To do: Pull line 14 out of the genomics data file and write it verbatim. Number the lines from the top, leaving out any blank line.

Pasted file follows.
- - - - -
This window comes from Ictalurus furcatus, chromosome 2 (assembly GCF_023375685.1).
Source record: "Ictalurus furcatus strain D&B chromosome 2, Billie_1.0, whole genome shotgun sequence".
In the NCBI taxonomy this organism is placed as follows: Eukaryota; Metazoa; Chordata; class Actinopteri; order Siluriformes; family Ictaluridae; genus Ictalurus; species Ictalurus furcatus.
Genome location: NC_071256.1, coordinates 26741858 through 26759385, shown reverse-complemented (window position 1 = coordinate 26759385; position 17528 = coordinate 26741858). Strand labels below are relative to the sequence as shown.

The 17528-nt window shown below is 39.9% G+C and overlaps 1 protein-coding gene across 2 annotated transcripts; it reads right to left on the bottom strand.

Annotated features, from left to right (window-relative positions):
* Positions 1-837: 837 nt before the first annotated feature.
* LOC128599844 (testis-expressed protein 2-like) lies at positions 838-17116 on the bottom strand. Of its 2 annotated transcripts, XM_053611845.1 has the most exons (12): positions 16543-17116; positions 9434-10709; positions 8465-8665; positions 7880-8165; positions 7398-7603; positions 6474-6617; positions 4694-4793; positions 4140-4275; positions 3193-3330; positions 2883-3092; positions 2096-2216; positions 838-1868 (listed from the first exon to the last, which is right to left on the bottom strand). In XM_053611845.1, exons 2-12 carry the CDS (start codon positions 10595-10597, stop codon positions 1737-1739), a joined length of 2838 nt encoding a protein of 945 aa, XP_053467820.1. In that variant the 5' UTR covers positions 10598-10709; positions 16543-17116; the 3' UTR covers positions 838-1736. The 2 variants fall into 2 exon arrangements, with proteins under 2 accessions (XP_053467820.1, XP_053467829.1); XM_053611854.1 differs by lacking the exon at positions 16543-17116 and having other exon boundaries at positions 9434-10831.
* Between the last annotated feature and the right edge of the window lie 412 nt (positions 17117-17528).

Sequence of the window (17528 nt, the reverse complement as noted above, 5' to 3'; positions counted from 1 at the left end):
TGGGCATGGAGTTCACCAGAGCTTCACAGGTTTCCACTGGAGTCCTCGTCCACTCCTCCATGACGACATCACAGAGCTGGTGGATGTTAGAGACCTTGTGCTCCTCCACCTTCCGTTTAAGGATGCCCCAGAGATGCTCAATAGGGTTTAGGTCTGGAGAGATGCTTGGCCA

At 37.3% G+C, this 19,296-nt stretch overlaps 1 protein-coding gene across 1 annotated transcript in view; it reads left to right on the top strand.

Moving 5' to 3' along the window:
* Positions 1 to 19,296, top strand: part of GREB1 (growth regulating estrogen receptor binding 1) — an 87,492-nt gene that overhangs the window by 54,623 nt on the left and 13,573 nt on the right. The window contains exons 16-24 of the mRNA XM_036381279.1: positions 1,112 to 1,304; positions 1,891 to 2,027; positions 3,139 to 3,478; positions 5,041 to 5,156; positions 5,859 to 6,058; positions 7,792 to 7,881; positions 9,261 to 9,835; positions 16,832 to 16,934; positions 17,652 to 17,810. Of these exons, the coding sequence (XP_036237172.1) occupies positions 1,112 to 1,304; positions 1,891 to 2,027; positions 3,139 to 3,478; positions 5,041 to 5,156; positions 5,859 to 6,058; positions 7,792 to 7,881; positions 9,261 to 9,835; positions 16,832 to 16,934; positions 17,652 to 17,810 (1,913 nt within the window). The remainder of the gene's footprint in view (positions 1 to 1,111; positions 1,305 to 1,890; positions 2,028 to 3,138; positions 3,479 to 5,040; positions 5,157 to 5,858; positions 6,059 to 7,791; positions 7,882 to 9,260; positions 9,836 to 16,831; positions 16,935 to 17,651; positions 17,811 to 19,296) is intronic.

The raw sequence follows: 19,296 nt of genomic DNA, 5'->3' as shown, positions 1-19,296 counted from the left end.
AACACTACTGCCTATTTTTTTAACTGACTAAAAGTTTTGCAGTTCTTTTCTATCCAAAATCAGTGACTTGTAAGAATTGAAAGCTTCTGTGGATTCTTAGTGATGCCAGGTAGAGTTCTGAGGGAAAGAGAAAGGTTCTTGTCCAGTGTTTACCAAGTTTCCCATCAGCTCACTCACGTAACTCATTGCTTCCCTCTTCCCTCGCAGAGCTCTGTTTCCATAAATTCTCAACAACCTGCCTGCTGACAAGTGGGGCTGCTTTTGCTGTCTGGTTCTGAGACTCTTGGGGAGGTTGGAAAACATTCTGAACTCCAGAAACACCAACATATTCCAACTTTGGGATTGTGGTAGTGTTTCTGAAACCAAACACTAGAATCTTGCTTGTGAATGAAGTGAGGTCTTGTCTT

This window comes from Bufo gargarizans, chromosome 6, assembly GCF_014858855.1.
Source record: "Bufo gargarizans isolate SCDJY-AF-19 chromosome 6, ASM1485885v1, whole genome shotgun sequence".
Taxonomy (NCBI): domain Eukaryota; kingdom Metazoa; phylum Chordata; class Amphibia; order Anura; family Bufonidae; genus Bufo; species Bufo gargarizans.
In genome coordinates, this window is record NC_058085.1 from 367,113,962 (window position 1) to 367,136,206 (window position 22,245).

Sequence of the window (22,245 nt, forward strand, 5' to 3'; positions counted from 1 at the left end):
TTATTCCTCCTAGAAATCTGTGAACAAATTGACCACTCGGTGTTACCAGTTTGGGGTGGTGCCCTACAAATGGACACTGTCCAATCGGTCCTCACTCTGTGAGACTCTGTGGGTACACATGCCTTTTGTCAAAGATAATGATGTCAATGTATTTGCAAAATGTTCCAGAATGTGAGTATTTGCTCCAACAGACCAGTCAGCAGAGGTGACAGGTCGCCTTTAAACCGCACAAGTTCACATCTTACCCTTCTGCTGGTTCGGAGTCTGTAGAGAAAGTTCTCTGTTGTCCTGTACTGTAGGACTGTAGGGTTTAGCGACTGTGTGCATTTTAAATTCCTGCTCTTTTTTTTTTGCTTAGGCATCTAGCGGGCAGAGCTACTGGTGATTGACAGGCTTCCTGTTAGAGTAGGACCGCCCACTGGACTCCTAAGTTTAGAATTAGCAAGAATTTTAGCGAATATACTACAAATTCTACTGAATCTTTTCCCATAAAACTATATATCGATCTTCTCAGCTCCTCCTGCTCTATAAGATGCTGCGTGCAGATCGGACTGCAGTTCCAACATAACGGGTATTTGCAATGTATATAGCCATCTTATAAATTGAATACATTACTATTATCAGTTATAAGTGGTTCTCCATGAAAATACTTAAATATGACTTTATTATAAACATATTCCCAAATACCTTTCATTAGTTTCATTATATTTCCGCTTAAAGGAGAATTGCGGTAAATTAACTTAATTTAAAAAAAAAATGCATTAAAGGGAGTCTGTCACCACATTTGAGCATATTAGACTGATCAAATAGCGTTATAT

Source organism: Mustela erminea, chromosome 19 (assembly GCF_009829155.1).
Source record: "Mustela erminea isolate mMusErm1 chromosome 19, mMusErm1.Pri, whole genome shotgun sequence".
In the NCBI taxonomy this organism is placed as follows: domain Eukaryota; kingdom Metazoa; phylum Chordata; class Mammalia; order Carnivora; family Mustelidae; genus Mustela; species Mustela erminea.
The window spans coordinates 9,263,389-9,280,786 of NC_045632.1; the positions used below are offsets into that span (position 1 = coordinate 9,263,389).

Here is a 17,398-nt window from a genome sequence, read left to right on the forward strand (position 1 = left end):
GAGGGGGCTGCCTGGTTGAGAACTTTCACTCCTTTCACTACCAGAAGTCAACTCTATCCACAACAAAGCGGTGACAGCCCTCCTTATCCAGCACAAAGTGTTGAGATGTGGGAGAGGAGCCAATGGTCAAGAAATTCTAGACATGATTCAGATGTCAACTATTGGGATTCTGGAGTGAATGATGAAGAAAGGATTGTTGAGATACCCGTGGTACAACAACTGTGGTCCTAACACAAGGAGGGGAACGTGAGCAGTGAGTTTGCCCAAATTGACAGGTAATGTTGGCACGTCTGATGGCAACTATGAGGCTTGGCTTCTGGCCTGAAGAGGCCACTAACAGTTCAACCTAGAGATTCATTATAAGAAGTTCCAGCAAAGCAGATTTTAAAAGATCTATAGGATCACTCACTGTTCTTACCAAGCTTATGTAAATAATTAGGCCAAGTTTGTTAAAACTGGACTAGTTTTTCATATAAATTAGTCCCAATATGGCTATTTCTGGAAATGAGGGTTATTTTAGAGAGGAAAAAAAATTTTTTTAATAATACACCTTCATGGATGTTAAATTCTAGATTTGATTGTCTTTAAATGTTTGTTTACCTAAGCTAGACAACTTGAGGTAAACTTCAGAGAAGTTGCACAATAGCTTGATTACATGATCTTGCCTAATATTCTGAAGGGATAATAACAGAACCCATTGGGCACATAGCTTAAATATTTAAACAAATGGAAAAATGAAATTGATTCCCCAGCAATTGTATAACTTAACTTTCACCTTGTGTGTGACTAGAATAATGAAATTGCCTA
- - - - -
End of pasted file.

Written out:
* Positions 1 to 19,296, top strand: part of GREB1 (growth regulating estrogen receptor binding 1) — an 87,492-nt gene that overhangs the window by 54,623 nt on the left and 13,573 nt on the right. The window contains exons 16-24 of the mRNA XM_036381279.1: positions 1,112 to 1,304; positions 1,891 to 2,027; positions 3,139 to 3,478; positions 5,041 to 5,156; positions 5,859 to 6,058; positions 7,792 to 7,881; positions 9,261 to 9,835; positions 16,832 to 16,934; positions 17,652 to 17,810. Of these exons, the coding sequence (XP_036237172.1) occupies positions 1,112 to 1,304; positions 1,891 to 2,027; positions 3,139 to 3,478; positions 5,041 to 5,156; positions 5,859 to 6,058; positions 7,792 to 7,881; positions 9,261 to 9,835; positions 16,832 to 16,934; positions 17,652 to 17,810 (1,913 nt within the window). The remainder of the gene's footprint in view (positions 1 to 1,111; positions 1,305 to 1,890; positions 2,028 to 3,138; positions 3,479 to 5,040; positions 5,157 to 5,858; positions 6,059 to 7,791; positions 7,882 to 9,260; positions 9,836 to 16,831; positions 16,935 to 17,651; positions 17,811 to 19,296) is intronic.